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  Personal Income Surged 10.5% in April
Posted Under: Data Watch • PIC
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Implications:  Income rose faster in April than in any month since at least 1959, as unemployment insurance payouts surged and the $1,200 CARES Act tax credits hit the books.  In other words, the jump in April is largely temporary, and we are in store for a large decline in future months as the CARES act payments roll off.  Outside of government transfer payments, personal income declined by 6.7% in April, led lower by a drop in wages in salaries, which came as little surprise given the reported 20.5 million jobs lost in April.  Given continued job losses, look for another reduction in private-sector earnings in May, although not as steep as in April.  On the spending side, personal consumption plunged 13.6% in April, the largest monthly decline in the report's history (a record previously held by last month's report).  The drop was led by services, which fell 12.2%.  The largest service decline, in dollar value, was for hospitals and outpatient services (-31.9%, combined).  But some other lowlights include live entertainment and sporting events (down 100%), movie admissions (-99.5%), air transportation (-90.6%), casino gambling (-90.4%), public transportation (-81.4%), barbers/hair salons (-74.0%), hotels (-64.5%) and restaurants (-28.0%).  On the goods side, the decline in outlays was led by groceries (-15.4%, excluding alcohol).  Other big movers for goods included gas and other energy goods (-39.9%), apparel (-32.3%), and motor vehicles and parts (-15.7%).  On the inflation front, PCE prices fell 0.5% in April but remain up 0.5% from a year ago.  Core prices, which exclude food and, more importantly, the very volatile energy component, declined 0.4% in April, although core prices are up 1.0% from a year ago. We may see continued disinflation in the short term, but expect to see prices start moving gradually upward again later this year.  The reopening of the economy, which we are living today, is bringing with it progress towards recovery, which will start making its way into the data in the months ahead.  On the manufacturing front this morning, the Chicago PMI fell to 32.3 in May from 35.4 in April, a surprise decline to the lowest level since the early 1980s.  Meanwhile, yesterday's report on the Kansas City Fed index showed a rise to -19 in May from -30 in April.  Plugging this into our models suggests next week's national ISM index will show a rise to 42.4 versus 41.5 last month.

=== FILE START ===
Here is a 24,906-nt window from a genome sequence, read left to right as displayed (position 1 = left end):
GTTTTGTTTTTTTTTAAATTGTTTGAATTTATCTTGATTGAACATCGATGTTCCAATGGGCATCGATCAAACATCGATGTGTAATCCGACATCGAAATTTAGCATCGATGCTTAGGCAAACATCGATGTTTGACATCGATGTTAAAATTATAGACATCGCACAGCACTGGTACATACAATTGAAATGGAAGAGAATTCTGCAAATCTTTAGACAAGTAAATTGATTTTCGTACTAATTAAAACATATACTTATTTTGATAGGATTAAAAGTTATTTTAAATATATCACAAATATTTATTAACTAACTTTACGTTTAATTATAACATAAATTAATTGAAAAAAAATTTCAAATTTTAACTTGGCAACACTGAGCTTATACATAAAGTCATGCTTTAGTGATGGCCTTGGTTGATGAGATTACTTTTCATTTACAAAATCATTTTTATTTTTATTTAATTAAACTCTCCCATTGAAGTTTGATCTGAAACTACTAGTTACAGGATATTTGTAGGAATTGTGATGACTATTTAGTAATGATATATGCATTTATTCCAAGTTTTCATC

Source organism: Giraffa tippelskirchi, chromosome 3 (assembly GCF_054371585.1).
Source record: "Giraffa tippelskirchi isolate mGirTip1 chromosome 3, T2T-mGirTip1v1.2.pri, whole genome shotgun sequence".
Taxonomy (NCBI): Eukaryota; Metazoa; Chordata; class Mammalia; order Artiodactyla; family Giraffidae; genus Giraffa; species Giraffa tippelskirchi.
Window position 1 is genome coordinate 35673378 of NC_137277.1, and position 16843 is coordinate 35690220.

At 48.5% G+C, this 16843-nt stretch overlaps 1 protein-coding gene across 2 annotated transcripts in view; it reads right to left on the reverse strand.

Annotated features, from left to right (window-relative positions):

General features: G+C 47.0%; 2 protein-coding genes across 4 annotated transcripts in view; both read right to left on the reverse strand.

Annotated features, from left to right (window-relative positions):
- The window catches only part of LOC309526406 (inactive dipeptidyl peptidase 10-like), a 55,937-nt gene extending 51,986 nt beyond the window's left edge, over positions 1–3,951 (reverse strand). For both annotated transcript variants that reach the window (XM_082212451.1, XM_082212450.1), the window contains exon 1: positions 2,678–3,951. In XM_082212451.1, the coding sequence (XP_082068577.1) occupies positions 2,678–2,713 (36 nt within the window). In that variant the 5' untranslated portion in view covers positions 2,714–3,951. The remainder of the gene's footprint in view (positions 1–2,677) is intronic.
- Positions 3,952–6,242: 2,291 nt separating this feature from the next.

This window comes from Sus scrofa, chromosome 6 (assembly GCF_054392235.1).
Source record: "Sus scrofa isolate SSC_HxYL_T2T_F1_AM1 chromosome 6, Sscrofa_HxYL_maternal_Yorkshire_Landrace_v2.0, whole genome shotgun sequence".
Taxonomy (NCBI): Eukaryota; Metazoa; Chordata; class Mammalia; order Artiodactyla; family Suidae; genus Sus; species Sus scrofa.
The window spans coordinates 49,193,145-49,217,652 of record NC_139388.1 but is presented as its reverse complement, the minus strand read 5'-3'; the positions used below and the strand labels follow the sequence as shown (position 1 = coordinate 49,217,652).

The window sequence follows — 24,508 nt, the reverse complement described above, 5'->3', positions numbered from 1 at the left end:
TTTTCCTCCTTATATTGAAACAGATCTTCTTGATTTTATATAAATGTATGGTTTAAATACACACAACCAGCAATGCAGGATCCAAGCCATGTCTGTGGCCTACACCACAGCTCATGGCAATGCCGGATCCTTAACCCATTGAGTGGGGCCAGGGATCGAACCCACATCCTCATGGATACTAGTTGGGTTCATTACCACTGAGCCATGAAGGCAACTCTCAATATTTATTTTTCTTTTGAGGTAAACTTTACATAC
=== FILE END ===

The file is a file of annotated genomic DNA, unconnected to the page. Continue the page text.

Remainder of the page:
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Posted on Friday, May 29, 2020 @ 12:09 PM • Post Link Print this post Printer Friendly

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